Business owners in this industry were in a bind. The industry clock was not only misaligned, but prices plummeted, and the clock effectively stopped. No owner wanted to sell at the bottom. The alternative was to merge or partner with other companies, to gain scale, access to better technology and faster product development. For these family business owners, there was no option but to reinvest as part owner of a new, larger enterprise and wait for the business and industry clocks to be repaired when public school districts once again start to purchase content.
Time to sell
The best news for family business owners is that, as another business adviser Jeff Miller notes, “it’s a good time to sell” because most industry clocks are lined up. Private equity funds are overflowing with capital and looking to finance the purchase of companies. Many successful businesses see acquisition as their cheapest and fastest path to accelerated growth. These strategic buyers, looking to buy competitors or suppliers, are actively pursuing candidates. And, as Miller sees it, “good companies are not in good supply”.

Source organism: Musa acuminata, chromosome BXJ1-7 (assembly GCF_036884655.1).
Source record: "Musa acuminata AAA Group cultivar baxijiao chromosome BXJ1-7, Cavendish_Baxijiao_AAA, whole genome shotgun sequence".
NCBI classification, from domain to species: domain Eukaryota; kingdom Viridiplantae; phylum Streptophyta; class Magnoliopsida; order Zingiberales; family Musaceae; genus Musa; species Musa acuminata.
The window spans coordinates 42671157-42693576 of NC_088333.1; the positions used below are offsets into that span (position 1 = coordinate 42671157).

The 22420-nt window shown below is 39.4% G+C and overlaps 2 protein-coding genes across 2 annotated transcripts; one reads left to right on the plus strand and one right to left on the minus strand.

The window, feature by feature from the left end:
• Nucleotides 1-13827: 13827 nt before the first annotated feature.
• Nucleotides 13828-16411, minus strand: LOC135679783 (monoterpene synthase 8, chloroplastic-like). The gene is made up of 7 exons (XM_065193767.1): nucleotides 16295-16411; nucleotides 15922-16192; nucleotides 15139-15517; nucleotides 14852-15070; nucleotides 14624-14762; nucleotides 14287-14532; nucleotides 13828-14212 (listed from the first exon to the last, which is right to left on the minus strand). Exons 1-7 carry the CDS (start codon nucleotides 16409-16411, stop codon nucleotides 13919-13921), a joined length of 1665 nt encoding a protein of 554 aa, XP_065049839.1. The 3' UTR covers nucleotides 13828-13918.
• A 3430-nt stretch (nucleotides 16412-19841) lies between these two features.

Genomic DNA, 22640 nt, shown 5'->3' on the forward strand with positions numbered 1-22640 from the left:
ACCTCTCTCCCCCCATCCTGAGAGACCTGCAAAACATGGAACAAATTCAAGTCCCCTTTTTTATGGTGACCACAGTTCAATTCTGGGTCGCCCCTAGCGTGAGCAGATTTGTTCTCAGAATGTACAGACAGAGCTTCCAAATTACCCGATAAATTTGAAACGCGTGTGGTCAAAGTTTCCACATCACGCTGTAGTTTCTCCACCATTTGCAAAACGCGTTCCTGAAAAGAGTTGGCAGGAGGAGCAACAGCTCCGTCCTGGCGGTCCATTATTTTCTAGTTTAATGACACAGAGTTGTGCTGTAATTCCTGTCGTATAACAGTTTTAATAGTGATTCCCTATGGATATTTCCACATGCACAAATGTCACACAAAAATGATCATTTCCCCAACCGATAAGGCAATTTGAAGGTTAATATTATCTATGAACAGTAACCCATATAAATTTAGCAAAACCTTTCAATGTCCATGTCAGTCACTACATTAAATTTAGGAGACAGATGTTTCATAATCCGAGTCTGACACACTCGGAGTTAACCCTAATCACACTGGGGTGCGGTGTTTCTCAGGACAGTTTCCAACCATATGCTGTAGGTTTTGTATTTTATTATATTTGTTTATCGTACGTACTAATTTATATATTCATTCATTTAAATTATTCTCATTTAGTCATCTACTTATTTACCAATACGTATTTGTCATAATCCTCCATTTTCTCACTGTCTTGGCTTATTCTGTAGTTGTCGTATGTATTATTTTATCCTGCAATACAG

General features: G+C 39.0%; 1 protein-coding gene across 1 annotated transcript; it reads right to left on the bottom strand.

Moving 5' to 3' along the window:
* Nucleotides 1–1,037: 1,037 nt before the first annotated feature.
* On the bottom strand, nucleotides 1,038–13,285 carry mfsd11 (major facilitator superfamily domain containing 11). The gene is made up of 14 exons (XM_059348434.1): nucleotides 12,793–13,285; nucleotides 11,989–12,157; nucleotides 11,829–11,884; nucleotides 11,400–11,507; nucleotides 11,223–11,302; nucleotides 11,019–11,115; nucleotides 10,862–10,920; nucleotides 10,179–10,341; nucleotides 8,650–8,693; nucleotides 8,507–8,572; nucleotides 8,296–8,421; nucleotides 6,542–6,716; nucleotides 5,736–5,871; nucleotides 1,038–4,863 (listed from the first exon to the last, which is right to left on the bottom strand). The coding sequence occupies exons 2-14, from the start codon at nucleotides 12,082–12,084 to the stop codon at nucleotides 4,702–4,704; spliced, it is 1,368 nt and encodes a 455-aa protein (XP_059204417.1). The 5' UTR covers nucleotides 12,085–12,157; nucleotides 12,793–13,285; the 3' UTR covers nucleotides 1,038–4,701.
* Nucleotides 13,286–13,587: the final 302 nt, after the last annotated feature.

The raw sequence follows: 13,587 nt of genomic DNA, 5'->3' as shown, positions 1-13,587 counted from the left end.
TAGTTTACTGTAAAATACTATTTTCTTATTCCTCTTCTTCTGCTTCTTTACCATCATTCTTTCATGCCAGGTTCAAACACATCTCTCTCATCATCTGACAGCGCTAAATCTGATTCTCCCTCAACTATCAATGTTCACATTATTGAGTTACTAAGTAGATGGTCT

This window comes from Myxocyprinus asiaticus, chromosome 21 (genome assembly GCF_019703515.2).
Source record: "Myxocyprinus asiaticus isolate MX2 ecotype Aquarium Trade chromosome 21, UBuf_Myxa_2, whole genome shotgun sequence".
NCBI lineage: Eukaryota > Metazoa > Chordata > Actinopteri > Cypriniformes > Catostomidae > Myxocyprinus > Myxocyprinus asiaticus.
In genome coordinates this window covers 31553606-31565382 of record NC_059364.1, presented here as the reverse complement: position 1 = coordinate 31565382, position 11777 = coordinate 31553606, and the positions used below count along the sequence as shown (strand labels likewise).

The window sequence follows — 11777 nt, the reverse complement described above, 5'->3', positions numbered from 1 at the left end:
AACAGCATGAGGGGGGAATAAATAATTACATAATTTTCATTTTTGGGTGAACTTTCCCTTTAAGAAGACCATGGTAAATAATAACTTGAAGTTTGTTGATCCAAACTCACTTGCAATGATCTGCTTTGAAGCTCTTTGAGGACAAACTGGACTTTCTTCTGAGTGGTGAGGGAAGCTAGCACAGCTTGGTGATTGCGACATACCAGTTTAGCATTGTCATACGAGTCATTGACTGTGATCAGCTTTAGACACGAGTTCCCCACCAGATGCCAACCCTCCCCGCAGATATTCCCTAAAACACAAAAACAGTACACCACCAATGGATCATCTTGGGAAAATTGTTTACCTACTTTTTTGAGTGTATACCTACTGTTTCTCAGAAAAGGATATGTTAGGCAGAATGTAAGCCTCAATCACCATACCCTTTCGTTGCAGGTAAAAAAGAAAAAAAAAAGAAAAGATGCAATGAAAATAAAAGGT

Is COVID-19 the reason more family businesses are being sold? Not solely, but it is part of the picture. The rest of the picture is being driven by demographics, with many family business owners in their 60s facing unprecedented challenges.
Addressing those challenges will affect the business for many years but will likely require additional investment, through more debt, or by changing the business strategy.
The family must make a long-term investment and get a commitment from the next generation. Many business owners see the industry and business clocks in near-perfect alignment and the next generation of family leaders headed in a different direction. This picture is motivating them to take advantage of a sellers’ market.
Marshall G. Rowe is co-president of Business Owner Services and managing director of Northern New England for The Colony Group (thecolonygroup.com), a wealth advisory and business management firm in Concord.